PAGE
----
Years of non-stop touring have honed his assault to a fine edge; his wide-eyed throw downs in the First Church of Ultimate Fanaticism routinely lead giddy followers to a fiery baptism.
Scott H. Biram won't die. On May 11th, 2003, one month after being hit head-on by an 18-wheeler at 75 MPH, he took the stage at The Continental Club in Austin, TX in a wheel chair – I.V. still dangling from his arm. With 2 broken legs, a broken foot, a broken arm and 1 foot less of his lower intestine, Biram unleashed his trademark musical wrath.
When Scott H. Biram took the stage at his 2004 SXSW festival showcase right after Kris Kristofferson he was quoted as growling "They said that was a hard act to follow….I'm a hard act to follow motherfuckers!!" The stunned crowd looked on.
"Scott's self described ‘dirty old one-man band' had a captivating immediacy that big rock shows rarely reach. On stage Scott is a man possessed, spitting and snarling like a Mississippi juke-joint shouter on a moonshine bender." – Eben Sterling, Thrasher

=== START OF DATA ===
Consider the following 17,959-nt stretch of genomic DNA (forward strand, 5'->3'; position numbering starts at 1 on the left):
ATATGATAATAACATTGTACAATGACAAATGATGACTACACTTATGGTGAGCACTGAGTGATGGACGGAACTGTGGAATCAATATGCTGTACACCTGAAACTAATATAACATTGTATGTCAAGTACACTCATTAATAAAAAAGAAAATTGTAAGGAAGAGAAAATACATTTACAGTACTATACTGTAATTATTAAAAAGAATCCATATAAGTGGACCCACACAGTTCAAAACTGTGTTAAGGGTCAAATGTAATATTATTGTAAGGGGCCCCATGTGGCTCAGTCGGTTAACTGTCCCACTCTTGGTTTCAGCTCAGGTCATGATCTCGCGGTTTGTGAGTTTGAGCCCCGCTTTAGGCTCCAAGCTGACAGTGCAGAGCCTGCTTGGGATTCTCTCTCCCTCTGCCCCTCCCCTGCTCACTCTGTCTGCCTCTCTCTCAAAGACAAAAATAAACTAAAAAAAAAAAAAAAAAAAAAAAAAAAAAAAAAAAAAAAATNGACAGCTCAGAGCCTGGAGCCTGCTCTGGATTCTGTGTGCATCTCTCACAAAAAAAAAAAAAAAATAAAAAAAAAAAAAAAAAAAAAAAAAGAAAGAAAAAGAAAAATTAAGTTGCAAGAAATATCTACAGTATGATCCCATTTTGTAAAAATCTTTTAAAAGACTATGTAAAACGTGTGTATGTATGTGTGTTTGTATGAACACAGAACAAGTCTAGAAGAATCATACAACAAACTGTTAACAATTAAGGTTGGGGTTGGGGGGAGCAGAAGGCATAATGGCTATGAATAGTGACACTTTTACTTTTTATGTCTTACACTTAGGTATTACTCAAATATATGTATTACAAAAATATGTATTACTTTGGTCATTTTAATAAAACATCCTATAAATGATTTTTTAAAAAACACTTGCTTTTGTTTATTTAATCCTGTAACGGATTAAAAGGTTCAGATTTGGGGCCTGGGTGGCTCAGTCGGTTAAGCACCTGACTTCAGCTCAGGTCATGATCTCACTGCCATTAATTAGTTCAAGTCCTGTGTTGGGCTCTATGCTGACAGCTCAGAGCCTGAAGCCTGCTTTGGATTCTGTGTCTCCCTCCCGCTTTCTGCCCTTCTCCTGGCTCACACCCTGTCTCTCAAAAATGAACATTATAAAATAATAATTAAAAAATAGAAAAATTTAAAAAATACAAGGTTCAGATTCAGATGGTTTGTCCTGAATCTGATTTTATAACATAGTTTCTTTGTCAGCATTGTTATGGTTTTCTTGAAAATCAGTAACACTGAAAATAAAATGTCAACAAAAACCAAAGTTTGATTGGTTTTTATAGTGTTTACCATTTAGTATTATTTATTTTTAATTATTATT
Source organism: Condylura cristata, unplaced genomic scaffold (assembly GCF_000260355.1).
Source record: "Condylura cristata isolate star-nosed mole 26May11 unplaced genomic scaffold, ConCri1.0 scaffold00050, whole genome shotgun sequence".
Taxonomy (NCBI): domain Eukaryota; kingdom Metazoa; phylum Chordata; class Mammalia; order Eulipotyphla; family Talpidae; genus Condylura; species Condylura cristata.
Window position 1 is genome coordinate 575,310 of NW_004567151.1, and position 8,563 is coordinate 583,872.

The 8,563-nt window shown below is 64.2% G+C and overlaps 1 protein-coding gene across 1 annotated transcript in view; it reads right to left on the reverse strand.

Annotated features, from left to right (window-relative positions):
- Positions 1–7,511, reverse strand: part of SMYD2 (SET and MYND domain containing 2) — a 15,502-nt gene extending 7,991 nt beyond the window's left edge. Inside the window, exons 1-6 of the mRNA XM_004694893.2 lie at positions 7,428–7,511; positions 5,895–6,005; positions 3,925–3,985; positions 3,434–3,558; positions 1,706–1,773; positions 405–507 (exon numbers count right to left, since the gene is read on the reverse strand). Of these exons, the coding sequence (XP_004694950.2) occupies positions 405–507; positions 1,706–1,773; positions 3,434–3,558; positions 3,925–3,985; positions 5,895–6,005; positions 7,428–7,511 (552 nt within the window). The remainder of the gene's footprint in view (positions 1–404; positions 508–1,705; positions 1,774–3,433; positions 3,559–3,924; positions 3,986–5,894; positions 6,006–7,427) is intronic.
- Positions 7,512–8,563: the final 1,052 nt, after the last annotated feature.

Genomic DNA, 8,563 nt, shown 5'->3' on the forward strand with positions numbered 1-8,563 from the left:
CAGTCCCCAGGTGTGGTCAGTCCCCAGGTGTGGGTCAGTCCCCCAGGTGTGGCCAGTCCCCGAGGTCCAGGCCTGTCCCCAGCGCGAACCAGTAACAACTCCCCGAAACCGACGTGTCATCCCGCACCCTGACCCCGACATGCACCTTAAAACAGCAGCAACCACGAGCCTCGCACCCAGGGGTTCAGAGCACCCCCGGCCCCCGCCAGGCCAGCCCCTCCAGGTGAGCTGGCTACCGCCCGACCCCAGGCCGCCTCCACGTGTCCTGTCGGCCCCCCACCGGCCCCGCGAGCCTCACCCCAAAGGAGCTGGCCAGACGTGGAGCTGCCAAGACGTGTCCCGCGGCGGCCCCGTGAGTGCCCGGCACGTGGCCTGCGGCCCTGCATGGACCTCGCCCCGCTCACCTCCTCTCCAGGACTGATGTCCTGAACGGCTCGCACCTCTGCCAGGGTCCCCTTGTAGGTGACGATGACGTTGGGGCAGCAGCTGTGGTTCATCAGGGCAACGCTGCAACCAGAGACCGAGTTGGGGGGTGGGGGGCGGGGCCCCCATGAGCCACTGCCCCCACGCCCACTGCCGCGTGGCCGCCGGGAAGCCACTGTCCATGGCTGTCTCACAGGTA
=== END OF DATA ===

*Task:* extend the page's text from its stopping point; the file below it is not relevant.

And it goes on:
"He has a true stage presence that could be fairly compared to that of Clint Eastwood on film. The dude's more dude than most other dudes you will ever meet." – Austin Columnist
"An impassioned multi-instrumentalist unleashing a brutal cacophany with the fury of someone whose check from the Devil finally cleared. Half dirty blues, half underground punk, half honky-tonk, half revival meeting…oh shut up about the math. You'll see the light." – Dayna Papaleo, Rochester City News
"His barbarous exorcism of Depression-era blues—with a bedrock of frantic flatpicking, foot stomps into a floor mike, and gutteral growls through a distortion mike—has made Biram a rising star in Austin." – Brian T. Atkinson, No Depression